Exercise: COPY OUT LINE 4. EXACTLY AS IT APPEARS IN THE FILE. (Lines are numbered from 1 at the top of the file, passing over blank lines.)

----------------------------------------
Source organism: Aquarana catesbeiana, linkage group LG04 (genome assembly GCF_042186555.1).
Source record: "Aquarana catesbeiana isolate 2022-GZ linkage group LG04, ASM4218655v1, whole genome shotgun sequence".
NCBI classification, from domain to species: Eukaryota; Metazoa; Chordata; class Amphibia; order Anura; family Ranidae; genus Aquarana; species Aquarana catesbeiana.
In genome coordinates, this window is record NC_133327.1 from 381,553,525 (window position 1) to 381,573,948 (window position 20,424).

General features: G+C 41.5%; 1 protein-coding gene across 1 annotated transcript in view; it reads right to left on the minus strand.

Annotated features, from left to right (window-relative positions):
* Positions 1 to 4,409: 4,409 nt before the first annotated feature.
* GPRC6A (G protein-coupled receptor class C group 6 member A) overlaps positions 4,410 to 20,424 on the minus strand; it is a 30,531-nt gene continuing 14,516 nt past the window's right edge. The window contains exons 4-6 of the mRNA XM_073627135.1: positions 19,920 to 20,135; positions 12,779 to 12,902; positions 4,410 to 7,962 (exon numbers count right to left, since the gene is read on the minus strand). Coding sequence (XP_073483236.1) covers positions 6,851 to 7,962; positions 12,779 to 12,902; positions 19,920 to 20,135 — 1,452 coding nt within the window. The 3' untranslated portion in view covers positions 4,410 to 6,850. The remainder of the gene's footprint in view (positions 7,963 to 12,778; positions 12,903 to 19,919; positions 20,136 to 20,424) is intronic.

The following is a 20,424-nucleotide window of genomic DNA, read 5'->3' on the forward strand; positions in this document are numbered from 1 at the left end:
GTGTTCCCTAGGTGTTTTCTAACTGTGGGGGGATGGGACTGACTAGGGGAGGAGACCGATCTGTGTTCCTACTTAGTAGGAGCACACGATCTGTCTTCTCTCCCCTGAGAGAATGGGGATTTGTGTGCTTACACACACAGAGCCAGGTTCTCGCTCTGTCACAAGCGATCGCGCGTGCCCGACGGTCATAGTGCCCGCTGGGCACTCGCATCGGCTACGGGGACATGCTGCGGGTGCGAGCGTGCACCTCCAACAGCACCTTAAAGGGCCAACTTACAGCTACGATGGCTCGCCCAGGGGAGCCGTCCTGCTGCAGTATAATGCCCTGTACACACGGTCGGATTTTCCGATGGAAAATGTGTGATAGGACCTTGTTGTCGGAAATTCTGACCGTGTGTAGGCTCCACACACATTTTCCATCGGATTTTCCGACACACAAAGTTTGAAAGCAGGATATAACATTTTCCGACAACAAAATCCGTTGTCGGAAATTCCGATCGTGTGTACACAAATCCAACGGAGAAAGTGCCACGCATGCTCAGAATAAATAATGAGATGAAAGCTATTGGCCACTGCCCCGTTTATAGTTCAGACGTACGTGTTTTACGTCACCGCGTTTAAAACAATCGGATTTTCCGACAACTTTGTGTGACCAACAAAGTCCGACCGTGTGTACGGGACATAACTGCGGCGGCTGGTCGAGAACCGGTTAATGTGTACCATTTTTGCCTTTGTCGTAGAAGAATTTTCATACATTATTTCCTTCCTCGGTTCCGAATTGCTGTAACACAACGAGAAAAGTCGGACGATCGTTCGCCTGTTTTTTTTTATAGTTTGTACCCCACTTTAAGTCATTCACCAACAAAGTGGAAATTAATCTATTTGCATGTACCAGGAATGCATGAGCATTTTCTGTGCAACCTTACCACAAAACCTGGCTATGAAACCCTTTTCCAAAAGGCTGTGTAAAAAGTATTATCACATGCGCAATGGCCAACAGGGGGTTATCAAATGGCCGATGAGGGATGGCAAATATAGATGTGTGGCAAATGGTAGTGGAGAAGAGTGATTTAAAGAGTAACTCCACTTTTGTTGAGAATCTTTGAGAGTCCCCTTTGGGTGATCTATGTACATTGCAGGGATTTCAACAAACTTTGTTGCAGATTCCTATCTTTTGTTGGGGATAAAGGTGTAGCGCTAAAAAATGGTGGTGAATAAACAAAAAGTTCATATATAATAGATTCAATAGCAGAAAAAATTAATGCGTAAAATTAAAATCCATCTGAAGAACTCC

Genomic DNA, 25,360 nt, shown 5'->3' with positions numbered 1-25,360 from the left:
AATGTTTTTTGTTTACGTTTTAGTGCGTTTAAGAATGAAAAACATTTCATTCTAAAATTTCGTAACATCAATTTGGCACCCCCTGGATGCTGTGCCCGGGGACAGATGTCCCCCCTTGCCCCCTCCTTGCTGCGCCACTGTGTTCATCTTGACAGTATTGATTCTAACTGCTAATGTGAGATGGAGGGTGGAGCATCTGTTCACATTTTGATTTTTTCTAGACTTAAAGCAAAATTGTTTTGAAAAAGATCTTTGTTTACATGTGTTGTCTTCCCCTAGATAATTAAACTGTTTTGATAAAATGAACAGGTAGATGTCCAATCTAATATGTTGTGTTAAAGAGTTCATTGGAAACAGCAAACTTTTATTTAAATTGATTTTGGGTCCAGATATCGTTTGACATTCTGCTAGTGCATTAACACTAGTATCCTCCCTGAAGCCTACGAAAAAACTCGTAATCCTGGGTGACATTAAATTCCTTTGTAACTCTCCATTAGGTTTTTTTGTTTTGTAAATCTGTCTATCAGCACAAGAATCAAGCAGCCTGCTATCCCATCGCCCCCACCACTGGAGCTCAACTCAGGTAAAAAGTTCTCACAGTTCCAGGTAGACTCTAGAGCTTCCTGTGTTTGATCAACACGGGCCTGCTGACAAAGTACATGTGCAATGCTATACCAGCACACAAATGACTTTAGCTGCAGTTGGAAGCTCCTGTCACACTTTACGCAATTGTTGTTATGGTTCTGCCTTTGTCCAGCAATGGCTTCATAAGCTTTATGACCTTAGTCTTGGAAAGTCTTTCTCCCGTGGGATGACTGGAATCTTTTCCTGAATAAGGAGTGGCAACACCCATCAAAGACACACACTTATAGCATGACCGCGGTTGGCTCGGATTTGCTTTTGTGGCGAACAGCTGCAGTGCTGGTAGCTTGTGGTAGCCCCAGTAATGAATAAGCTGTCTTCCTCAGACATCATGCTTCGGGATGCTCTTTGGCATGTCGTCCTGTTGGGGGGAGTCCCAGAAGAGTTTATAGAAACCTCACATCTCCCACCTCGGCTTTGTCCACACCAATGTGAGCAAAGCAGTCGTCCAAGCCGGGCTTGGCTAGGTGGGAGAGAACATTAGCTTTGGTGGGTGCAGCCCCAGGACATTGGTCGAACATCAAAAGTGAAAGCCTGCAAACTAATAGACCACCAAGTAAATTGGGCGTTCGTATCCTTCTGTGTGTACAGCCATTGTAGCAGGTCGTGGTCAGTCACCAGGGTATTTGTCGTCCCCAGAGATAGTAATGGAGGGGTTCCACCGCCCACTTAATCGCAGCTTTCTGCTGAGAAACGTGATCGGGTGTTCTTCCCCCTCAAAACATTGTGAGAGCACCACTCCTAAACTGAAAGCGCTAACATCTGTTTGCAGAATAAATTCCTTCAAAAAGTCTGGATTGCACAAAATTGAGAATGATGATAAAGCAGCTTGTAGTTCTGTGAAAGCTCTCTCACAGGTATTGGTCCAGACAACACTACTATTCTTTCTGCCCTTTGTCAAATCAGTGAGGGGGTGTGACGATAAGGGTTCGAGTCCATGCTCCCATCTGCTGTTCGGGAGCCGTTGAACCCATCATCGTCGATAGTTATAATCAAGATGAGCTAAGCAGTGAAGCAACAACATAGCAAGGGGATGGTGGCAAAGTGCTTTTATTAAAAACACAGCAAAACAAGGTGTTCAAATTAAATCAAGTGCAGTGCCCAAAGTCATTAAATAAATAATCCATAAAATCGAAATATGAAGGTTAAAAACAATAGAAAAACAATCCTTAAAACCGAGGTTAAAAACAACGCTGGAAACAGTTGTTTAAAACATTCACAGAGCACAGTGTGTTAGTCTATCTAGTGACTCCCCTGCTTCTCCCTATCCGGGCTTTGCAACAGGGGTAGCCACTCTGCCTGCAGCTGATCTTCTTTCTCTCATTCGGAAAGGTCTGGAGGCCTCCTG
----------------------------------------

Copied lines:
In genome coordinates, this window is record NC_133327.1 from 381,553,525 (window position 1) to 381,573,948 (window position 20,424).